Blue-Jean Button Nickel: Prevalence and Prevention of Its Release From Buttons

Tina Suneja; Katherine H. Flanagan; Dee Anna Glaser

Disclosures

Dermatitis. 2007;18(4):208-211. 

In This Article

Discussion

The results of our study indicate the prevalence of nickel in metal blue-jean buttons to be 16% in the 62 pairs of new and preworn pairs of jeans tested for nickel release with the DMG kit. Variability within the same brand of jeans can be explained both by the duration of wear prior to testing for nickel and by variability in the metal alloys in the blue-jean buttons, even within the same brand of jeans. Notably, there were significantly more new jeans than preworn jeans that tested positive for nickel with the DMG kit. It is possible that over time and with repeated wear, nickel leaches out from the buttons.

Our results differ from a similar survey performed by Byer and Morrell, who tested blue-jean buttons and belt buckles for nickel in local stores with the DMG test. They found that only 10% of 90 pairs of presumably new blue jeans tested positive for nickel and that jeans testing negative for nickel remained negative for nickel with the DMG test even after repeated washings.[8] Our results may indeed suggest a higher prevalence because we tested fewer new jeans than preworn jeans. We also did not test belt buckles in this study, so we cannot compare our results to their results from belt-buckle testing for nickel with the DMG test. It should also be noted that we did not test the snaps or studs of the blue-jean buttons, and since these items are sometimes manufactured separately from the jean buttons, they should be tested with the DMG test.

Patients and physicians should not rely on the DMG test to detect small amounts of nickel that may still be clinically relevant. The sensitivity of the DMG test is variable; in one study, the sensitivity in detecting nickel in earrings was only 25%.[9] The DMG test detects ≥ 10 μg of released nickel, and objects with a nickel release of 0.05 μg can still cause ACD.[10] Thus, the DMG test cannot be considered reliable for detecting smaller amounts of nickel release although it remains a very easy and practical means for patients to monitor nickel release.[8]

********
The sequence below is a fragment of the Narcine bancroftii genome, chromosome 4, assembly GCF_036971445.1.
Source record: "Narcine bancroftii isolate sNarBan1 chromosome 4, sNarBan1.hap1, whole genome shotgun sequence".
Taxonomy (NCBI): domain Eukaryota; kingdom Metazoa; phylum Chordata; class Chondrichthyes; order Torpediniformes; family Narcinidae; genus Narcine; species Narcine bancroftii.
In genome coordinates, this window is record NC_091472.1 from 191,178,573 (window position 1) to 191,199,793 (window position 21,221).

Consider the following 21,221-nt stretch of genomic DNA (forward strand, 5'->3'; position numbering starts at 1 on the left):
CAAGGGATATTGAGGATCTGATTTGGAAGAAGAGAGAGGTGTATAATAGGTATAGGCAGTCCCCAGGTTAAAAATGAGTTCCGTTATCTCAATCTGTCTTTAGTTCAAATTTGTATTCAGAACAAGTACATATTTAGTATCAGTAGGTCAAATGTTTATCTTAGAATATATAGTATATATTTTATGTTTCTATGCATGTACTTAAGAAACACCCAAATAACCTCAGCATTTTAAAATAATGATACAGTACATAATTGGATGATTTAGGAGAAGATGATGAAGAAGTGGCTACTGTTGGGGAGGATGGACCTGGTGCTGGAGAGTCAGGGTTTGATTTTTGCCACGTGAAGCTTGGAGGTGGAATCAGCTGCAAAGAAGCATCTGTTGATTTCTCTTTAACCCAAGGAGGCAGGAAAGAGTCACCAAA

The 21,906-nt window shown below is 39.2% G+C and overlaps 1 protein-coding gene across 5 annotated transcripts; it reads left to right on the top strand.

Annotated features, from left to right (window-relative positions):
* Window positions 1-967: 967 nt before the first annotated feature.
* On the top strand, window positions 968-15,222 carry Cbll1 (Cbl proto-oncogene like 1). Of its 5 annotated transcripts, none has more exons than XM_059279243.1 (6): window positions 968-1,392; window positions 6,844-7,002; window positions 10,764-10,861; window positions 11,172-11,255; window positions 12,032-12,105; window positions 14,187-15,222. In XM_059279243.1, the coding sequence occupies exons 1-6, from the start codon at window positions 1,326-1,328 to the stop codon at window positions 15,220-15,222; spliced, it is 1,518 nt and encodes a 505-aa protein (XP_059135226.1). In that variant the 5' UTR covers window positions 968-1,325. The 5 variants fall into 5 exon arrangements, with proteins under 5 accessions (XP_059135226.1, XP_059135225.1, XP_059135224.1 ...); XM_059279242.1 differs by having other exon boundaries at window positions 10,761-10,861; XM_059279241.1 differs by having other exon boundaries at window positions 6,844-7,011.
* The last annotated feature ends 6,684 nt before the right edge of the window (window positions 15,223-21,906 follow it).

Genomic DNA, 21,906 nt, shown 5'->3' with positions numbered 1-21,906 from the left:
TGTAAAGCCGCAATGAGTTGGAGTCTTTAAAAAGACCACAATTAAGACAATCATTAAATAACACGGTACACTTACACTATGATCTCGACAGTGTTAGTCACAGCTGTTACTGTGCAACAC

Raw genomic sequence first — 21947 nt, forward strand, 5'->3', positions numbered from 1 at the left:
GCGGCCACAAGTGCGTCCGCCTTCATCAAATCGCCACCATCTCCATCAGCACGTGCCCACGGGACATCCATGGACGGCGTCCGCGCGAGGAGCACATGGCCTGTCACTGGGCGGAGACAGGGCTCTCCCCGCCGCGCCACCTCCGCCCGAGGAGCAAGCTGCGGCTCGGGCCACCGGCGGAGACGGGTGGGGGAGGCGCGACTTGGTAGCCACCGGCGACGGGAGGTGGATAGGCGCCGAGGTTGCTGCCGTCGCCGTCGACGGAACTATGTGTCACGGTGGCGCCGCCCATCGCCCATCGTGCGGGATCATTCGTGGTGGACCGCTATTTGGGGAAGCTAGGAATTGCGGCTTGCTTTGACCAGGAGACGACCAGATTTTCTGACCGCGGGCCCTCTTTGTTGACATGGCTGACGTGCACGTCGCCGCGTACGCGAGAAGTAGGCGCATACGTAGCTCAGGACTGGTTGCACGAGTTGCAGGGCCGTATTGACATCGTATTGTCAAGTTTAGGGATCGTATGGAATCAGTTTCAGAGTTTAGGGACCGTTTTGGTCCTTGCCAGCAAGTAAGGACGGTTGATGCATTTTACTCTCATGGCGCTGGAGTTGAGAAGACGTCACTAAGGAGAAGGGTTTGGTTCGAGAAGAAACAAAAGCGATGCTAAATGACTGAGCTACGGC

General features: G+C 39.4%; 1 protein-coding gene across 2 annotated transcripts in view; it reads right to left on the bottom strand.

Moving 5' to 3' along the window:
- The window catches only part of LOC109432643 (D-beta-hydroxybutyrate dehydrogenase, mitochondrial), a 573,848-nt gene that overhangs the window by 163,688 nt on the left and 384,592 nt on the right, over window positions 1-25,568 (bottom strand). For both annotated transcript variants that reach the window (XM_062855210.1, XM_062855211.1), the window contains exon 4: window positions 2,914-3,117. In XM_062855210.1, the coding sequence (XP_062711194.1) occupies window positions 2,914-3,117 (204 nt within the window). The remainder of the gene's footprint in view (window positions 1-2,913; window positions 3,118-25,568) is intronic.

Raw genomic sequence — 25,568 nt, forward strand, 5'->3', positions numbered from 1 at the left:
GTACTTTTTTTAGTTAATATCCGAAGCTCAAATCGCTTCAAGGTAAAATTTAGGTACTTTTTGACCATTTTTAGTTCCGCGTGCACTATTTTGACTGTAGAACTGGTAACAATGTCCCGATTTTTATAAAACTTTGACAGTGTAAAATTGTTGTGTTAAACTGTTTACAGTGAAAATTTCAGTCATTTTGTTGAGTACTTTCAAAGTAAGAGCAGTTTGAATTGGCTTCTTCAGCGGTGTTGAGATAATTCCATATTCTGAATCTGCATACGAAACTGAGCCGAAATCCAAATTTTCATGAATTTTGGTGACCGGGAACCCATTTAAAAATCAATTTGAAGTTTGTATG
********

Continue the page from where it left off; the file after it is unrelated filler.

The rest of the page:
It is intriguing that all 10 pairs of jeans that tested positive for nickel by DMG testing were rendered negative by the application of one coat of clear nail polish and that 7 of 7 pairs of jeans were persistently negative through two wash cycles. However, patients typically wash their clothes under more stringent conditions than our test conditions in this study, and the durability of the nail polish coat under repeated washes in the regular cycle is likely to wane. Although the results of our testing were interesting, in clinical practice, we would recommend that patients test for nickel with the DMG test after every wash and that they re-apply the nail polish as indicated. For those patients with nickel-associated ACD who strongly desire to wear blue jeans, an application of clear nail polish may allow them to avoid the allergic sequelae from contact with nickel-containing metal buttons. It would be necessary to simulate increased friction, temperature, and perspiration in patients with documented nickel ACD to see if the application of nail polish could withstand these factors, which are known to amplify nickel ACD.